They are given fair pay and conditions, offered education and health care. They are supported to make their journey out of prostitution and into a new way of living, restoring hope. Although a business, Freeset is also a community. The women are often dealing with health problems (including HIV/AIDS), and psychological effects from abuse and exclusion from society. This makes for a challenging workplace and much effort is put into creating a compassionate environment where the women are supported and their needs met.

As a Social Enterprise business, through selling our Talking Mats products, we are now participating in a woman’s journey to freedom. The transformation in women’s lives is clearly apparent, simply because they’ve been given a chance. We are proud to be supporting this enterprise.
Why don’t you have a look for yourself on their website?  http://freesetglobal.com/

And why don’t you treat yourself to one of these attractive bags by buying one of our products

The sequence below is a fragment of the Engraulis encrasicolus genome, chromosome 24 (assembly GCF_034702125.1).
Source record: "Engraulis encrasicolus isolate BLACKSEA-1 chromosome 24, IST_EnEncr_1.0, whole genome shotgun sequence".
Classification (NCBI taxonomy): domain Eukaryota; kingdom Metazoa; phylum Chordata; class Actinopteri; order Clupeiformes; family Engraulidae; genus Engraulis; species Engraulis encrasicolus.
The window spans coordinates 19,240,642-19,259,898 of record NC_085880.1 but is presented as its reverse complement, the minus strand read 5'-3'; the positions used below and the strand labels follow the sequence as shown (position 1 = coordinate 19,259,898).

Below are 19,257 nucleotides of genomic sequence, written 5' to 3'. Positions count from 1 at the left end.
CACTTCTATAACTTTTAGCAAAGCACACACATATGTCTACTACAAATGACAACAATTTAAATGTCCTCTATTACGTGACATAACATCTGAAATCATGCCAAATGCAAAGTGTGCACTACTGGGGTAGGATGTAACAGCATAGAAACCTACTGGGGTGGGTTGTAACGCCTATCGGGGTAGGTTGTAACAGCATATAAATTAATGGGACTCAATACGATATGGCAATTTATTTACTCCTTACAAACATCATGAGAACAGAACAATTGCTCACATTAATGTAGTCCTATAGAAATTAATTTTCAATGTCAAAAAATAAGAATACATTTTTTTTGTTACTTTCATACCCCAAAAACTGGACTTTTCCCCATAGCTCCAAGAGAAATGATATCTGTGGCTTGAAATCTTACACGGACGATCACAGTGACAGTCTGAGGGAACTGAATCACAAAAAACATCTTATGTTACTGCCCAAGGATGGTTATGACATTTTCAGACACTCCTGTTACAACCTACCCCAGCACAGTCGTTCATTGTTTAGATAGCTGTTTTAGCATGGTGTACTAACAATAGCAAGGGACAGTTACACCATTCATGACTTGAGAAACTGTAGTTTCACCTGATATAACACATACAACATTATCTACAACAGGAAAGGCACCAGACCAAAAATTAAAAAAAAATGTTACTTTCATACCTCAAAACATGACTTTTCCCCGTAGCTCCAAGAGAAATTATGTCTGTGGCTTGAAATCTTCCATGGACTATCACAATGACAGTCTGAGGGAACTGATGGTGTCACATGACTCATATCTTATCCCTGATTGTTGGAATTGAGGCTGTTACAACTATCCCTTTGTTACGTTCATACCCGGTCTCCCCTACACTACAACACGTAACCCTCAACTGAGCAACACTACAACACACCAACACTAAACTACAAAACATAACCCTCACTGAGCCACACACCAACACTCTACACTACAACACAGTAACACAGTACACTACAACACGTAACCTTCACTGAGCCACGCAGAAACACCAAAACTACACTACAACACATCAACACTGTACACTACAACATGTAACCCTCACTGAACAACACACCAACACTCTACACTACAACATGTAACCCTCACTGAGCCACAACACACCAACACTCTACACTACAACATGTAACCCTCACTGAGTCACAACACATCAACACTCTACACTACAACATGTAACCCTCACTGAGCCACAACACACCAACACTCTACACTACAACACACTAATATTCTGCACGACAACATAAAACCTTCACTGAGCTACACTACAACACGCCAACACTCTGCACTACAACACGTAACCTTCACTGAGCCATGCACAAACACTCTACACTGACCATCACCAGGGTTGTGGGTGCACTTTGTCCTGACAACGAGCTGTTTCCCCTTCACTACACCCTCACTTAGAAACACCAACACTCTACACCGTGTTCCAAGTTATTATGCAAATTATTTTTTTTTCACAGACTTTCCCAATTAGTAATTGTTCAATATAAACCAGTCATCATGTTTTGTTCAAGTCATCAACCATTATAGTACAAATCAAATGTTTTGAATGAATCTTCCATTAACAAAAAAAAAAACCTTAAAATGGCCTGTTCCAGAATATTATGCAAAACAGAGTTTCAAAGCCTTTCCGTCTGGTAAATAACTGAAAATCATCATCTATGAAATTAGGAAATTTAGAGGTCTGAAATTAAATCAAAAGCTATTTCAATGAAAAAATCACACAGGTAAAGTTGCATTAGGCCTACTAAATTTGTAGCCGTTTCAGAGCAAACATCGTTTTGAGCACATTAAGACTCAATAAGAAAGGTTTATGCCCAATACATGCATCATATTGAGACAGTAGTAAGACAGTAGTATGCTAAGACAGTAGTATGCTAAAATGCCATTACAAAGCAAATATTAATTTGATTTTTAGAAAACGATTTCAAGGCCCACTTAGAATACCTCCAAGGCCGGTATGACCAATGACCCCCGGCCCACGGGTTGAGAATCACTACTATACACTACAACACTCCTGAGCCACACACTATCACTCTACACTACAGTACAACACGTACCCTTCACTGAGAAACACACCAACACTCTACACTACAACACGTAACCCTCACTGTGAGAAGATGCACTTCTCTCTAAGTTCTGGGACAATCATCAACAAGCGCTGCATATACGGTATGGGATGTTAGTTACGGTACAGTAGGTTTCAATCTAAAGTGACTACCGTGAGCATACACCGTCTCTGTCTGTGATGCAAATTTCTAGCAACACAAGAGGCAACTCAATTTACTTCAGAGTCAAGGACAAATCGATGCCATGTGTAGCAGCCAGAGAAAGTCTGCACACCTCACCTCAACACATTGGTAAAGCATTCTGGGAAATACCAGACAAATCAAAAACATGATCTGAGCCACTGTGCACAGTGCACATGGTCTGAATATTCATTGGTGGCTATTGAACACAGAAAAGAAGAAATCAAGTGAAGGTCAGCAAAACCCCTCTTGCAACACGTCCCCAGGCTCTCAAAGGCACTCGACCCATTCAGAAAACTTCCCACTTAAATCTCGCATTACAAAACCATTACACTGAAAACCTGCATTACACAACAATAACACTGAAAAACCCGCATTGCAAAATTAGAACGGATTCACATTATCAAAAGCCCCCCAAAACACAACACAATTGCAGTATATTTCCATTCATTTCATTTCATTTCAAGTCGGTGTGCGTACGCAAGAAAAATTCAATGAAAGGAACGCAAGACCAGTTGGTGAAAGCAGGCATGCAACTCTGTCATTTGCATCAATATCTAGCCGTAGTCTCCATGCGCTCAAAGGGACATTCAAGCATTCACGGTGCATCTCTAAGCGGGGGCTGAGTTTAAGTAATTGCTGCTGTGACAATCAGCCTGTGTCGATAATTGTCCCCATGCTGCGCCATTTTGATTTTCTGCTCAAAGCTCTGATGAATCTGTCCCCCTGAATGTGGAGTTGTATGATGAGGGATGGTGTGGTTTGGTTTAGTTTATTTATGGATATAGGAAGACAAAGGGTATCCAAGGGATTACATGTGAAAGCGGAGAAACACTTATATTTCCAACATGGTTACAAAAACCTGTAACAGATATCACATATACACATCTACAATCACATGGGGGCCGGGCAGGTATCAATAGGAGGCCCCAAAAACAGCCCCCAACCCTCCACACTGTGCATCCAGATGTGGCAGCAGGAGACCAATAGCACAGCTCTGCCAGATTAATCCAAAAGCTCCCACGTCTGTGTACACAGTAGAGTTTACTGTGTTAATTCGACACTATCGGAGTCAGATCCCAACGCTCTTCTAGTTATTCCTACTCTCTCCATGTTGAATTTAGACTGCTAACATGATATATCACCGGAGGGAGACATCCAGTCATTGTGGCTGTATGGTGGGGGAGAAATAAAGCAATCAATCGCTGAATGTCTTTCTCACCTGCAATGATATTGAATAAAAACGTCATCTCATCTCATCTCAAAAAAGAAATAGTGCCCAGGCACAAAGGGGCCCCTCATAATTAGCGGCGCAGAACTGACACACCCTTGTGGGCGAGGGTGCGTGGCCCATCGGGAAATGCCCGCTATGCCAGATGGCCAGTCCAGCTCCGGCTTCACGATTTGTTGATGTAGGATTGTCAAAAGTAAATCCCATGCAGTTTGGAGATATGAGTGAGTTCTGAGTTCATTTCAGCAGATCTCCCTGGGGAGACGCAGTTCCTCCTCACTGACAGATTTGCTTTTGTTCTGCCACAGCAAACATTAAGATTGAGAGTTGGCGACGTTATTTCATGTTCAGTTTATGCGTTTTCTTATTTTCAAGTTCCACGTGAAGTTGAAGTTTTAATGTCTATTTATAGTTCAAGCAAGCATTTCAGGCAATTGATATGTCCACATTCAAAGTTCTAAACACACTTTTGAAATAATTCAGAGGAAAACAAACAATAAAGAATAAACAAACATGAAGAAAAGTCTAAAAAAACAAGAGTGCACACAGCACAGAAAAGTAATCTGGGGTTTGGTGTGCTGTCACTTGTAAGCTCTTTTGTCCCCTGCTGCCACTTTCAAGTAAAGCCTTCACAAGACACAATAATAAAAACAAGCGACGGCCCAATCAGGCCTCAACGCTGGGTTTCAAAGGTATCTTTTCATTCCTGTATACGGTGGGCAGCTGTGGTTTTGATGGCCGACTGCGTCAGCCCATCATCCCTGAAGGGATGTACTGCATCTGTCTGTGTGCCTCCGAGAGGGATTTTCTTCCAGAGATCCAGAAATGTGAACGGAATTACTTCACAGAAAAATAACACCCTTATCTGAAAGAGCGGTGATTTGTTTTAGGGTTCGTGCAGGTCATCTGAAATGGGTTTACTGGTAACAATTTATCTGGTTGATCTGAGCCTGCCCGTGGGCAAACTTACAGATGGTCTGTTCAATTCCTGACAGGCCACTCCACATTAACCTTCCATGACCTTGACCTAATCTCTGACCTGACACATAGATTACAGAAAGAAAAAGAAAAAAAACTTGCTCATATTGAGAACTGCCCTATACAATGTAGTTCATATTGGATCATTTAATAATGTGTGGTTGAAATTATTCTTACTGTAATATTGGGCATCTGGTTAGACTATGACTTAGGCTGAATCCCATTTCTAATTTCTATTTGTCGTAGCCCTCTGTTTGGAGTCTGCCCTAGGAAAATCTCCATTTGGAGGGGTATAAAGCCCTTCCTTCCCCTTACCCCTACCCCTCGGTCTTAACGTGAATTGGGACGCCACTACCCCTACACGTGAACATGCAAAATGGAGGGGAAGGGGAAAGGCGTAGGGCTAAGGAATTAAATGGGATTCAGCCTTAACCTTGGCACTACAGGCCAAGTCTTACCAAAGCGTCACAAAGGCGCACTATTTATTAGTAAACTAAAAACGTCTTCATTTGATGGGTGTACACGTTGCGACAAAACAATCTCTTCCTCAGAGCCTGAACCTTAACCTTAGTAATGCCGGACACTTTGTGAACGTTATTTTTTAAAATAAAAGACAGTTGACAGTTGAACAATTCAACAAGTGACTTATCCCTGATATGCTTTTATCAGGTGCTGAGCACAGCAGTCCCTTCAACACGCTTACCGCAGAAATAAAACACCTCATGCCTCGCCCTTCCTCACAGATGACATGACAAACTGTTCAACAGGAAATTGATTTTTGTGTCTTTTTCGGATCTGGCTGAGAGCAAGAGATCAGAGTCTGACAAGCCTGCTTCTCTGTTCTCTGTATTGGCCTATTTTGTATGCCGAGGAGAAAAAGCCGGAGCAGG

Annual Report: Talking Mats style

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It’s that time again when we have to write our Annual Report. This year we decided to make it (hopefully) more interesting and informative to read and (definitely) more enjoyable to write.  So we have done it in the form of mind maps.
The first is a summary of all that we have achieved in the past year. We have broken it down into the various strands of our Social Enterprise business. Click on the mind map to be able to read it!

Talking Mats year in Numbers 2013 - 2014

The second is an attempt to measure the social impact that Talking Mats has – never an easy thing to quantify.We have based it on Health and Social Care Outcomes used by the Health and Social Care Alliance Scotland 2013. Click on mind map.

Health and Social Care Outcomes
We were delighted to receive this comment – “You can tell they are communication professionals. No waffle – really clear and just what you want to know. The best example of an annual report I have ever seen!”

Please let us know if you have any innovative ways of presenting reports